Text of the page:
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Many people in the U.S. have heard of self-defense laws, which can protect you from criminal prosecution for protecting yourself, your property, or someone else. If you were criminally charged for using force against another person in what you felt was an act of self-defense, you may be confused about why.

You can be arrested and charged with a crime for using force against another person, even if you believe you were defending yourself. However, the outcome of your case depends on your unique situation, your understanding of the law, and your ability to prove that you acted within the boundaries of South Carolina legislation. 

Discover what you need to know about self-defense before your case is tried.

The 2006 Protection of Persons and Property Act

Prior to 2006, it was the law of the land in South Carolina that you had the duty to retreat before using force against someone whom you felt was trying to harm you. However, in 2006, the state passed the Protection of Persons and Property Act. 

This law not only removed the duty to retreat but also stated that if an intruder forces their way into a dwelling, residence, or occupied vehicle or attempts to remove a person against their will from any of these places, a person who uses deadly force against that intruder can claim they had a reasonable fear of imminent death or great bodily injury. This “reasonable fear” is paramount in proving a self-defense case.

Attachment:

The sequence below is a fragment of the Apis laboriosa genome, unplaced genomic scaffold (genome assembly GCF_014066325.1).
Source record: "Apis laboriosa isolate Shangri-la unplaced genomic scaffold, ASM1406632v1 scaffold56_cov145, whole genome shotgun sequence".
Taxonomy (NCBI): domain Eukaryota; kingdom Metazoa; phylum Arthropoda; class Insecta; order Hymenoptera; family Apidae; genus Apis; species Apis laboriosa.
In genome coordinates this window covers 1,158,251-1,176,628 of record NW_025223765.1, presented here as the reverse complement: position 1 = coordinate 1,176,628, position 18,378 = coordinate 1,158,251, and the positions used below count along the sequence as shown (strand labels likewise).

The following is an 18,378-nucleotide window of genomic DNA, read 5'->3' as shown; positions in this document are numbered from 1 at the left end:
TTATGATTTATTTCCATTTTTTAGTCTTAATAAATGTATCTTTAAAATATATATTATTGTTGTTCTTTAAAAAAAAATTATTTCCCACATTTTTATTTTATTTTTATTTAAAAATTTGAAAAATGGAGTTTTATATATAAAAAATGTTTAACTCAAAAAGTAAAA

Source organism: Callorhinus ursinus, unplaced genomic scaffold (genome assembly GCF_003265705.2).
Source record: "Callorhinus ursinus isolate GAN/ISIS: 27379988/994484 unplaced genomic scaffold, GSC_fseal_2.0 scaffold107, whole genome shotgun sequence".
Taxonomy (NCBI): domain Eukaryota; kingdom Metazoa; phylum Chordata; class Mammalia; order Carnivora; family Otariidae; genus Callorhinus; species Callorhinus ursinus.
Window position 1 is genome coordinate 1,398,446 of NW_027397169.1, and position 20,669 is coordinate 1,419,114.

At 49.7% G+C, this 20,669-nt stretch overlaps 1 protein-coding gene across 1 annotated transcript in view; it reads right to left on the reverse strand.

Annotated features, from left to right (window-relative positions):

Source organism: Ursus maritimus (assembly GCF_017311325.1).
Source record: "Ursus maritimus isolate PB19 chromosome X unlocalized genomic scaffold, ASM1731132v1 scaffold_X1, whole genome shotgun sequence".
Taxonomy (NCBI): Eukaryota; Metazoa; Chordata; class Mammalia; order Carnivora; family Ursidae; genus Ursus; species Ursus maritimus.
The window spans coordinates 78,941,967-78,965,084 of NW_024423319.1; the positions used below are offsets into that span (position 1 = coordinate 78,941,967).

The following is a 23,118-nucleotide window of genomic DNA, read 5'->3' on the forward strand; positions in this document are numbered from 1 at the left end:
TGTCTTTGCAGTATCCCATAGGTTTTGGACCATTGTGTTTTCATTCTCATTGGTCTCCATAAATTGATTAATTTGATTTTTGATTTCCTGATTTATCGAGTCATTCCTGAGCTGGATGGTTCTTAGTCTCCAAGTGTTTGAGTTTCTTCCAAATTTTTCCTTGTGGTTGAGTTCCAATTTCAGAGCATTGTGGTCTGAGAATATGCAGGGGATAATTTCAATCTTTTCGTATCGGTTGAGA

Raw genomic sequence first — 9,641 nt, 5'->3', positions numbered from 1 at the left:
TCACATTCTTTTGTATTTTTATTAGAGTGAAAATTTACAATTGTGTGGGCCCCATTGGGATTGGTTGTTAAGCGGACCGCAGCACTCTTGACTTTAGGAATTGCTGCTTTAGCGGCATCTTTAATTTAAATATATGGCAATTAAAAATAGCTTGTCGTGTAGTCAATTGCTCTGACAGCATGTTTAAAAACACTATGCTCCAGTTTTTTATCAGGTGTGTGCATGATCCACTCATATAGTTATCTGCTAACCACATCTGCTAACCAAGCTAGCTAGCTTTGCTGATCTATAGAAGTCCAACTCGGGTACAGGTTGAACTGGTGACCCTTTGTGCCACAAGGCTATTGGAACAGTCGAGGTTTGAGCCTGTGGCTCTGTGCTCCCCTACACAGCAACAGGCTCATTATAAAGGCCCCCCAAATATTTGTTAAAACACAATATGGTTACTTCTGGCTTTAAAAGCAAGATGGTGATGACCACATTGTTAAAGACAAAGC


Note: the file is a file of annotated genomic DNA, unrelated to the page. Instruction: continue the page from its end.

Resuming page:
The 2006 Protection of Persons and Property Act changed the legal landscape surrounding self-defense laws and empowered citizens to protect themselves, their property, and those around them. Understanding this law is crucial for your self-defense awareness. 

Understanding What Qualifies as Self-Defense Under the Law

It’s not enough just to say you used force in self-defense. You must be able to prove it under the Protection of Persons and Property Act. This means first proving that you were somewhere you had a right to be. If you were trespassing on the property or if you were in the middle of committing another crime, you would have a tough time proving your case.

Additionally, you must have believed that there was imminent danger and that the force you used was necessary to prevent a violent crime, great bodily injury, or death from happening to you or someone else. By law, the situation should be such that a reasonably prudent person would also have believed the same if put in that situation.

Finally, you must be able to prove that you did not provoke the attack. Instigating an attack and then claiming self-defense will also make your case very difficult to prove.

Experienced Legal Defense Can Help You Prove Your Case

The Protection of Persons and Property Act and other self-defense laws are meant to give those acting in self-defense immunity from criminal prosecution and civil suits brought by the victim. However, you may still have to prove that you acted in self-defense, that the law applies to you, and that you should not be charged.

Throughout your case, you’ll need the right evidence presented in the correct way to show that you acted within your rights. This evidence includes eyewitness testimony, video camera footage, or even an expert witness. Gathering and presenting this evidence is exactly what an experienced criminal defense attorney can do for you. If you’ve been charged with a crime but believe you were acting in self-defense, get in touch with a Spartanburg, South Carolina, criminal defense attorney from the Law Office of Mo Abusaft. Our legal counsel can evaluate your case and help you develop a solid plan for moving forward.